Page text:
Uber considers minority-stake investors for self-driving car unit
Uber is considering taking minority stake investments to help finance its costly self-driving car unit amid pressure from investors ahead of its initial public offering, according to two people familiar with the matter.
The ride-hailing app has received expressions of interest from potential investors and could spin off its Advanced Technologies Group into a separate business unit with its own valuation and equity, the people said.
Uber would retain operational control and be the majority owner, but external partners could share the cost of developing and eventually commercialising self-driving technology as the company prepares for the glare of public scrutiny that comes with an IPO it is targeting for next year.
A spin-off could also ease the concerns of some Uber investors who have previously urged the company to divest the unit entirely. Those calls have escalated in the wake of a deadly crash involving one of Uber’s self-driving test cars earlier this year.
Uber declined to comment on the potential separation of the autonomous driving unit. A spokesman said: “Shared self-driving cars will ultimately make transportation safer, more efficient and more affordable for riders on the Uber network. Our team at the Advanced Technologies Group is wholly focused on building the safest self-driving technology out there, and we remain committed to supporting their efforts to make this self-driving future a reality.”
As Uber races against Alphabet’s Waymo and General Motors’ Cruise to bring a robo-taxi service to US roads, the price of hiring engineers and equipment necessary for autonomous driving has skyrocketed.
A spin-off could position ATG similarly to Cruise, which has secured outside investment from SoftBank and Honda, while leaving GM in control of a business that could prove critical to its long-term future. Uber has already structured its freight booking unit as a standalone business in which it owns a majority stake.
Dara Khosrowshahi, chief executive, has rejected suggestions that Uber would sell the self-driving car unit entirely. “It’s not something we’re thinking about at this point,” he told Reuters in an interview last month.
Mr Khosrowshahi told the Financial Times in August that “it makes all the sense for us to have ATG under our roof”, but he added that this was “not exclusive to partnering” with another company.
The unit has divided Uber’s investors, with some sceptical that the company should shoulder the costs on its own given the long, expensive road to commercialisation and the number of other competitors working on autonomous driving technology. Waymo is considered the leader in the field, having been working on self-driving vehicles since 2009.
ATG burns through at least $500m in cash a year, according to a person familiar with the matter. The unit has been mired in controversy since an Uber car struck and killed a pedestrian in Tempe, Arizona, in March.
Uber suspended autonomous testing on public roads following the crash. Investigators found the vehicle’s sensors failed to correctly identify a woman crossing the road with her bike. A police investigation found Uber’s safety driver had been distracted.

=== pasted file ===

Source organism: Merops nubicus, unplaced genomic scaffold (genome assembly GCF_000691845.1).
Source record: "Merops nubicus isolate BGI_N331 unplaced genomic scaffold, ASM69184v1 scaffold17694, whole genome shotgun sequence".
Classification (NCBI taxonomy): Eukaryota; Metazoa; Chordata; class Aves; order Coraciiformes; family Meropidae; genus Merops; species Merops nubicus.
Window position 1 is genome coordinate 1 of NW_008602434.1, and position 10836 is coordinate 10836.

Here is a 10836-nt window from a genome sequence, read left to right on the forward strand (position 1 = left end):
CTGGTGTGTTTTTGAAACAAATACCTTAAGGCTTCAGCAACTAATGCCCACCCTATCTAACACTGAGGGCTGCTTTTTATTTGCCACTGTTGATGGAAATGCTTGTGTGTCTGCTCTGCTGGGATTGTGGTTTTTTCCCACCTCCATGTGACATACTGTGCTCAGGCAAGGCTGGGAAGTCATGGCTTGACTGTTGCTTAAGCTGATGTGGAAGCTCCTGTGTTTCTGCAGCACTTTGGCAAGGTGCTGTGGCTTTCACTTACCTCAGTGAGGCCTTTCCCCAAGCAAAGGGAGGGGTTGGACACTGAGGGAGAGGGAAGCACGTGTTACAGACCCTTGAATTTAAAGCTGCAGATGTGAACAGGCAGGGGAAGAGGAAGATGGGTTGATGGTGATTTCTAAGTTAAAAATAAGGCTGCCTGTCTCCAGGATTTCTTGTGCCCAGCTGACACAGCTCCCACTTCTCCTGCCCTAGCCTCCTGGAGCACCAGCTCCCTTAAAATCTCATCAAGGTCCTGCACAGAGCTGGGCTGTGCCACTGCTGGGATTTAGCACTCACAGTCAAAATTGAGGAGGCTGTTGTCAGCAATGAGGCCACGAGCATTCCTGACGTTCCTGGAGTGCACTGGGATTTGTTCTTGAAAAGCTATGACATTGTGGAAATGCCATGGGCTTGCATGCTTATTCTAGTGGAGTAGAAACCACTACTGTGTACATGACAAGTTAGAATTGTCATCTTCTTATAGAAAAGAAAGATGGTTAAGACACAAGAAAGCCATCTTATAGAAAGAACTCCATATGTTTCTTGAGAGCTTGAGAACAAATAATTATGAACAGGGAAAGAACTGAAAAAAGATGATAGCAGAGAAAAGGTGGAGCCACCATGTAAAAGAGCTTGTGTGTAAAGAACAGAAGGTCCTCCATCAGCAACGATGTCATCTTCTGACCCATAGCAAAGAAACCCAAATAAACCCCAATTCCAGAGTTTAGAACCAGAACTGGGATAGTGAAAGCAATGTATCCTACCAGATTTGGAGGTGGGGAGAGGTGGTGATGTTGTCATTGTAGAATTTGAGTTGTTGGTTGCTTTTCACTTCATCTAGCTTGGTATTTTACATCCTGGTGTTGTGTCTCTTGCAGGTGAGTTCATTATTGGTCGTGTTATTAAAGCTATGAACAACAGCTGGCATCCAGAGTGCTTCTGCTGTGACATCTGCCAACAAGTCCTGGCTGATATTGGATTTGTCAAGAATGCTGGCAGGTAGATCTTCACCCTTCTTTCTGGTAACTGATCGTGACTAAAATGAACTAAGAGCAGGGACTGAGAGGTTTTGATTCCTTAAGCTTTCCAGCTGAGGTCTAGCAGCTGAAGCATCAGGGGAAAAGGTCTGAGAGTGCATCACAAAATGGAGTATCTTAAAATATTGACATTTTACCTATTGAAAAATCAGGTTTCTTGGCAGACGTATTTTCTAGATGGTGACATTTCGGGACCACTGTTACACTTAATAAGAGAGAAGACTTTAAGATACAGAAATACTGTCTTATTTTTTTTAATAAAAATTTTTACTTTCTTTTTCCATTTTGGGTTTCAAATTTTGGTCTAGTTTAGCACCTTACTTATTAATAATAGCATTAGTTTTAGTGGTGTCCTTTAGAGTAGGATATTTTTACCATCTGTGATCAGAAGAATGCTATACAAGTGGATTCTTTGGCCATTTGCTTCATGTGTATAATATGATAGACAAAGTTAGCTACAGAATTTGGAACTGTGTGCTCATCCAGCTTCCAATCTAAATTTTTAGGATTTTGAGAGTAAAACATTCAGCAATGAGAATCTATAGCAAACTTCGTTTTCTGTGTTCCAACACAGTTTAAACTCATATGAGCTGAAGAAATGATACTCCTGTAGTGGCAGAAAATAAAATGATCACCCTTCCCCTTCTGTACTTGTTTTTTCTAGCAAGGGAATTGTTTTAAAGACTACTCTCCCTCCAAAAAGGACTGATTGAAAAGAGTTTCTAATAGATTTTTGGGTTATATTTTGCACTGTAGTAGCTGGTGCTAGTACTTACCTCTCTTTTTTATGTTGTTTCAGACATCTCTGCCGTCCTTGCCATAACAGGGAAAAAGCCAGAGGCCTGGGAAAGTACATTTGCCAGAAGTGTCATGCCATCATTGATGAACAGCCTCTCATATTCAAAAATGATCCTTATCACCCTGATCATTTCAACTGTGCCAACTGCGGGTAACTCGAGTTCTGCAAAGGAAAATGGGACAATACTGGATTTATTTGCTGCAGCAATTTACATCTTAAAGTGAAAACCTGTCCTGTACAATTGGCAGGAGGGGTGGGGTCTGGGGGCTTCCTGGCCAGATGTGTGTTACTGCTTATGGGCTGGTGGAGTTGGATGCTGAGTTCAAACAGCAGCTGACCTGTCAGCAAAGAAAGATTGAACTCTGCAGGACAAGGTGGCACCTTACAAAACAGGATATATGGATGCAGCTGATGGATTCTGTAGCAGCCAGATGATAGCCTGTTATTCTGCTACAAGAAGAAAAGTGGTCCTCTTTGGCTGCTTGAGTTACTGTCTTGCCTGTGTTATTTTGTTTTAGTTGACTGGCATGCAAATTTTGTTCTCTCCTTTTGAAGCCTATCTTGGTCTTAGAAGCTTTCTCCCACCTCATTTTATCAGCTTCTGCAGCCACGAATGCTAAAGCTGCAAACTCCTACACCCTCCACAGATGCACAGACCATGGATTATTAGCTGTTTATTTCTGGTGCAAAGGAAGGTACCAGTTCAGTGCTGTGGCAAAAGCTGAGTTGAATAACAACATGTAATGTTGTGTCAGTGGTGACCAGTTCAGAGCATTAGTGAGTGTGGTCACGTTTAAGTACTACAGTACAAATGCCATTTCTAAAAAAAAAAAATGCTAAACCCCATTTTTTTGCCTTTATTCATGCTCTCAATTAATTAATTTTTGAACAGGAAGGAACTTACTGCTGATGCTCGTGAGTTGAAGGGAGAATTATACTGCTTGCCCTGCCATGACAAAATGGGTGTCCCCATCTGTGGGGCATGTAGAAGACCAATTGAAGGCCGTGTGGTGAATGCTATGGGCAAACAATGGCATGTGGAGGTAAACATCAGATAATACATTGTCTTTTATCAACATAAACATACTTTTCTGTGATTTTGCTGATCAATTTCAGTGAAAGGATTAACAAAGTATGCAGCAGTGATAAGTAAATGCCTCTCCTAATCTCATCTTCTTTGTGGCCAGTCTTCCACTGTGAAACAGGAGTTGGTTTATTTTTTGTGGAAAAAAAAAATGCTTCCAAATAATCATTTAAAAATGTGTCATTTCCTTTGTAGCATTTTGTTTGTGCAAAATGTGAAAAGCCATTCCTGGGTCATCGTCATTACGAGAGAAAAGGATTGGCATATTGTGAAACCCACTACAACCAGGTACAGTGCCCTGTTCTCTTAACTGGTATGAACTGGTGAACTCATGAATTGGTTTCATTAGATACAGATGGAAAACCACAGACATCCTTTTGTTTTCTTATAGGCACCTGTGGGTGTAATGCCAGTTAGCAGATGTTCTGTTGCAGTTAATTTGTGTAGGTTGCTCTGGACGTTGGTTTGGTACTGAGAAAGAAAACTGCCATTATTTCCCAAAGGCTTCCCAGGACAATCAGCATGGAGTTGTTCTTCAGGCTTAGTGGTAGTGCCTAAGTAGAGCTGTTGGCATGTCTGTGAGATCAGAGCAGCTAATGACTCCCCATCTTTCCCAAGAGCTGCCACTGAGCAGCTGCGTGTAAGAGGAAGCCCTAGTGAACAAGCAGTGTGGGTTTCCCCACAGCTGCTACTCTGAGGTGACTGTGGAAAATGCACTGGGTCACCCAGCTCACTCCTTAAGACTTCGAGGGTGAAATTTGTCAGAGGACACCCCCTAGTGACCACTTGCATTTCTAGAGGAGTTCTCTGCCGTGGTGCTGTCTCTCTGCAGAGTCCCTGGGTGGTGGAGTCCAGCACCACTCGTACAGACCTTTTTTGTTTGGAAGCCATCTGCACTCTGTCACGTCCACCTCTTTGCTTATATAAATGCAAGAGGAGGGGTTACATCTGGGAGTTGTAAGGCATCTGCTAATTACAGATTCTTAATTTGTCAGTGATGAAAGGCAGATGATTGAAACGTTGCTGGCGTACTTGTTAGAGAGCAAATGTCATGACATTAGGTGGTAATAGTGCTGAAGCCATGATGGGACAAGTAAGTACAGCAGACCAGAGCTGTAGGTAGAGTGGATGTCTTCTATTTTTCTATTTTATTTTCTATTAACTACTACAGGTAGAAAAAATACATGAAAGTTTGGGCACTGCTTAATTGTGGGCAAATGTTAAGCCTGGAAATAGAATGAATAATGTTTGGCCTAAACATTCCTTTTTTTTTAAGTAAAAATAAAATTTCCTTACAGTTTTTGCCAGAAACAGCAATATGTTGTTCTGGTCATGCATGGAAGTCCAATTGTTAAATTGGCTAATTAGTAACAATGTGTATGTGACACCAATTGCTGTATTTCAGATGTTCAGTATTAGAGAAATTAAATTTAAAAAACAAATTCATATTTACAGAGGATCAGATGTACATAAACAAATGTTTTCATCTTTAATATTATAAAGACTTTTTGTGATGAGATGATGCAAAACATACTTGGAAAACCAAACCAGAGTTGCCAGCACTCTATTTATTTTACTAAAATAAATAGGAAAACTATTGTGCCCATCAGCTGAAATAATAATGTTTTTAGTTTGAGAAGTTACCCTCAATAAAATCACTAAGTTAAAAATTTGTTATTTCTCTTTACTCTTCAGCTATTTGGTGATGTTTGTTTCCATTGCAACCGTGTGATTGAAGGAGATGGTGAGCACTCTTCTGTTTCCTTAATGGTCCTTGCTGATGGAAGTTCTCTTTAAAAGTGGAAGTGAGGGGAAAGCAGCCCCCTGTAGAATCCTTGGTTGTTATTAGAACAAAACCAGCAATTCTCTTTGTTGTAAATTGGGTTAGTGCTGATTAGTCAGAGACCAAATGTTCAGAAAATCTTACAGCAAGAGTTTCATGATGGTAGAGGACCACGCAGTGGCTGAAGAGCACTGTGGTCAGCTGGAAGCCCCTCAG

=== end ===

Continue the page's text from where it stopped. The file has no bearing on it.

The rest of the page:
With Uber’s programme on pause, several employees have left ATG for rival companies including Voyage, where the company’s former director of engineering serves as chief technical officer.
Uber has said it remains committed to developing self-driving technology and has been reassessing its safety systems in the wake of the Tempe crash. In July it put autonomous cars back on the road in Pittsburgh, Pennsylvania, where ATG is based, though only in “manual” driving mode to gather data. It hopes to resume autonomous testing in the coming months.
In September Uber struck a deal with Toyota for a $500m investment. It involves a technical collaboration in which both companies will contribute autonomous technology for a fleet of vehicles that will be hailed using the Uber app.
While Uber shuttered its Arizona operations after the crash, it has announced plans to invest $154m in a new hub in Toronto over the next five years, including expanded R&D facilities for autonomous cars in Canada’s largest city.
Although Uber has increased revenue at a rapid clip, it still records steep losses thanks to spending in areas such as autonomous technology, food delivery and electric bicycles. That has not deterred investors, however. On Tuesday the company increased the size of its debut bond offering from $1.5bn to $2bn due to high demand, according to people familiar with the matter.
The ride-hailing company has also fielded interest in minority stakes in Uber Eats, its food delivery business, according to a person familiar with the matter.
The three-year-old unit has emerged as a particular bright spot for the company and is growing as fast as the ride-hailing business was at a similar point in its history, according to Jason Droege, head of Uber Eats.
Uber Eats sales grew at an annual clip of 200 per cent and accounted for about 13 per cent of the company’s global gross bookings in the first quarter, up from 10 per cent at the end of last year.